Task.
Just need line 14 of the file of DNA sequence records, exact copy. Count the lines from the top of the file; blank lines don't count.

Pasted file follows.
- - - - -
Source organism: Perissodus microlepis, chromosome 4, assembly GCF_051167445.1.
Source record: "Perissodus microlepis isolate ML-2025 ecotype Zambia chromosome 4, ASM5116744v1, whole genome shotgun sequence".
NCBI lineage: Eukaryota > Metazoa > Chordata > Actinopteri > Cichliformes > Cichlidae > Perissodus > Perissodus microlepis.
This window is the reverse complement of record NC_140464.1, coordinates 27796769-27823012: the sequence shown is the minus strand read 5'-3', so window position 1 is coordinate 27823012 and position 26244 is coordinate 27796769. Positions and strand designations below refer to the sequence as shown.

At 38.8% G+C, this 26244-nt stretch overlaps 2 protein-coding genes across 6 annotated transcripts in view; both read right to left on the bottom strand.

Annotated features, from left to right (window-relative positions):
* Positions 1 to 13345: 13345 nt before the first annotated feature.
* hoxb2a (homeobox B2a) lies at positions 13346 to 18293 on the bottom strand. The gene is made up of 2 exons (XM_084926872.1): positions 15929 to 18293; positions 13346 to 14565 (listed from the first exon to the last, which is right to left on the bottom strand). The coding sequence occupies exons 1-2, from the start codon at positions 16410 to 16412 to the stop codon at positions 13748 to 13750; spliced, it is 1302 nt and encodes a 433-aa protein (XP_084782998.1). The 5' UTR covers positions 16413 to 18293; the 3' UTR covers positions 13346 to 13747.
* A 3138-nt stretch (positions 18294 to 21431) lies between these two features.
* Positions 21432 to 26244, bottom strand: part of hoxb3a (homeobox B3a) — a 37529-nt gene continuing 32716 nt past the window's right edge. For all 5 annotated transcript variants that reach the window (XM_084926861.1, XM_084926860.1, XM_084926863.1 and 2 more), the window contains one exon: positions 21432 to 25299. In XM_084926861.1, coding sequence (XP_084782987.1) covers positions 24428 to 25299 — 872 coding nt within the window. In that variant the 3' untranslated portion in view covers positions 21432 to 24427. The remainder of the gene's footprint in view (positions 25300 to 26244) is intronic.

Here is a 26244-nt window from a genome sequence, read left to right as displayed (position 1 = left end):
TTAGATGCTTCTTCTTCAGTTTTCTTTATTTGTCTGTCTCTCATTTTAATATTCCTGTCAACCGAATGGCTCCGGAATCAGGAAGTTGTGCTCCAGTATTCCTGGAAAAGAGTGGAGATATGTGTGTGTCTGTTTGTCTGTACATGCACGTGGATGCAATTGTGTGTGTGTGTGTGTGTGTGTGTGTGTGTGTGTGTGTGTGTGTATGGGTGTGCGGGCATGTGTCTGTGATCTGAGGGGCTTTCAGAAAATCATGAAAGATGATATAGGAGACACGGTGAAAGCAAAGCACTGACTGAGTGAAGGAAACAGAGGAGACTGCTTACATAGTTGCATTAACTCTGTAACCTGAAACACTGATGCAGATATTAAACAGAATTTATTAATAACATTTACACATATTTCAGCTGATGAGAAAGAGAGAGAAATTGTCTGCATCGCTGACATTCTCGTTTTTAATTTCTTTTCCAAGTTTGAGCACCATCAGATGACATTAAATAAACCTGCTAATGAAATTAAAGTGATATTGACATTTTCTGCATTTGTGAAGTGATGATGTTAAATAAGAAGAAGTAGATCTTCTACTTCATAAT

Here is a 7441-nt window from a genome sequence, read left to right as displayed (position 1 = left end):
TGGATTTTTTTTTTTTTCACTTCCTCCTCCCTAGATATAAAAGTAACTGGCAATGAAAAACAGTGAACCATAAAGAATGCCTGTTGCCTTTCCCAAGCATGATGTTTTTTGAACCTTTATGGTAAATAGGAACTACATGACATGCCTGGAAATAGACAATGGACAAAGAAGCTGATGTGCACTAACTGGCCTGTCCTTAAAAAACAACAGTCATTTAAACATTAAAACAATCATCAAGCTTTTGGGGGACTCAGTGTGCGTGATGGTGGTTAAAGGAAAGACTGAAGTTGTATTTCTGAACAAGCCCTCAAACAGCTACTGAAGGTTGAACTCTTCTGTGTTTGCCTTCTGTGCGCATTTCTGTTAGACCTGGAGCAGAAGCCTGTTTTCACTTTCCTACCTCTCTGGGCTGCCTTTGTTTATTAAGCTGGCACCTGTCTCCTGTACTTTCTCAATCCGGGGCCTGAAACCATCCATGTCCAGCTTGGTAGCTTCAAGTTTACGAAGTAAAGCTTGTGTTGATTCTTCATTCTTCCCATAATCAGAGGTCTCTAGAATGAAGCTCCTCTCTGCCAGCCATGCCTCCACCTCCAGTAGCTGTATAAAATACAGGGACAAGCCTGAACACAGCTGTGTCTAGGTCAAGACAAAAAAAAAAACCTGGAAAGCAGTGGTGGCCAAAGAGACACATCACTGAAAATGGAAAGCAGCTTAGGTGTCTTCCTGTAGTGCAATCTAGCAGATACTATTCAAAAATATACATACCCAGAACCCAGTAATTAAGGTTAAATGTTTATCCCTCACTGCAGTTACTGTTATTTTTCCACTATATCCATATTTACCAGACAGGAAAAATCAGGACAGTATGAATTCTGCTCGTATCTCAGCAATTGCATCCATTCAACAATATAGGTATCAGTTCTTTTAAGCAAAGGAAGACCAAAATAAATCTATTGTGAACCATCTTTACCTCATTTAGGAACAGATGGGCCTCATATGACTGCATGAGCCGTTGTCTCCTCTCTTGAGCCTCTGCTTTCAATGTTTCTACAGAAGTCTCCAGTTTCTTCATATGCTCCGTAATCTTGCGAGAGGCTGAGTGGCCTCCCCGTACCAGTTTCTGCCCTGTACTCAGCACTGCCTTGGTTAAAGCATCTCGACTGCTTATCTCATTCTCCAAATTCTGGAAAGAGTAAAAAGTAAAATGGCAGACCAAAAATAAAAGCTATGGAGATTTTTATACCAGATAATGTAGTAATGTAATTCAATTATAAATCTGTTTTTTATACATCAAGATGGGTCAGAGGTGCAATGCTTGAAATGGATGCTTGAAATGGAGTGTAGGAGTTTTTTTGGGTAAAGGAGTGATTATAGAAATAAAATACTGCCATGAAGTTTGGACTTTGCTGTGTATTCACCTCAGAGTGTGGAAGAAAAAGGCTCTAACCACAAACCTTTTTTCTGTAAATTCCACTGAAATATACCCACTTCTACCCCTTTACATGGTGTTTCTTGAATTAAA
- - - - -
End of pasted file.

TGGATTTTTTTTTTTTTCACTTCCTCCTCCCTAGATATAAAAGTAACTGGCAATGAAAAACAGTGAACCATAAAGAATGCCTGTTGCCTTTCCCAAGCATGATGTTTTTTGAACCTTTATGGTAAATAGGAACTACATGACATGCCTGGAAATAGACAATGGACAAAGAAGCTGATGTGCACTAACTGGCCTGTCCTTAAAAAACAACAGTCATTTAAACATTAAAACAATCATCAAGCTTTTGGGGGACTCAGTGTGCGTGATGGTGGTTAAAGGAAAGACTGAAGTTGTATTTCTGAACAAGCCCTCAAACAGCTACTGAAGGTTGAACTCTTCTGTGTTTGCCTTCTGTGCGCATTTCTGTTAGACCTGGAGCAGAAGCCTGTTTTCACTTTCCTACCTCTCTGGGCTGCCTTTGTTTATTAAGCTGGCACCTGTCTCCTGTACTTTCTCAATCCGGGGCCTGAAACCATCCATGTCCAGCTTGGTAGCTTCAAGTTTACGAAGTAAAGCTTGTGTTGATTCTTCATTCTTCCCATAATCAGAGGTCTCTAGAATGAAGCTCCTCTCTGCCAGCCATGCCTCCACCTCCAGTAGCTGTATAAAATACAGGGACAAGCCTGAACACAGCTGTGTCTAGGTCAAGACAAAAAAAAAAACCTGGAAAGCAGTGGTGGCCAAAGAGACACATCACTGAAAATGGAAAGCAGCTTAGGTGTCTTCCTGTAGTGCAATCTAGCAGATACTATTCAAAAATATACATACCCAGAACCCAGTAATTAAGGTTAAATGTTTATCCCTCACTGCAGTTACTGTTATTTTTCCACTATATCCATATTTACCAGACAGGAAAAATCAGGACAGTATGAATTCTGCTCGTATCTCAGCAATTGCATCCATTCAACAATATAGGTATCAGTTCTTTTAAGCAAAGGAAGACCAAAATAAATCTATTGTGAACCATCTTTACCTCATTTAGGAACAGATGGGCCTCATATGACTGCATGAGCCGTTGTCTCCTCTCTTGAGCCTCTGCTTTCAATGTTTCTACAGAAGTCTCCAGTTTCTTCATATGCTCCGTAATCTTGCGAGAGGCTGAGTGGCCTCCCCGTACCAGTTTCTGCCCTGTACTCAGCACTGCCTTGGTTAAAGCATCTCGACTGCTTATCTCATTCTCCAAATTCTGGAAAGAGTAAAAAGTAAAATGGCAGACCAAAAATAAAAGCTATGGAGATTTTTATACCAGATAATGTAGTAATGTAATTCAATTATAAATCTGTTTTTTATACATCAAGATGGGTCAGAGGTGCAATGCTTGAAATGGATGCTTGAAATGGAGTGTAGGAGTTTTTTTGGGTAAAGGAGTGATTATAGAAATAAAATACTGCCATGAAGTTTGGACTTTGCTGTGTATTCACCTCAGAGTGTGGAAGAAAAAGGCTCTAACCACAAACCTTTTTTCTGTAAATTCCACTGAAATATACCCACTTCTACCCCTTTACATGGTGTTTCTTGAATTAAA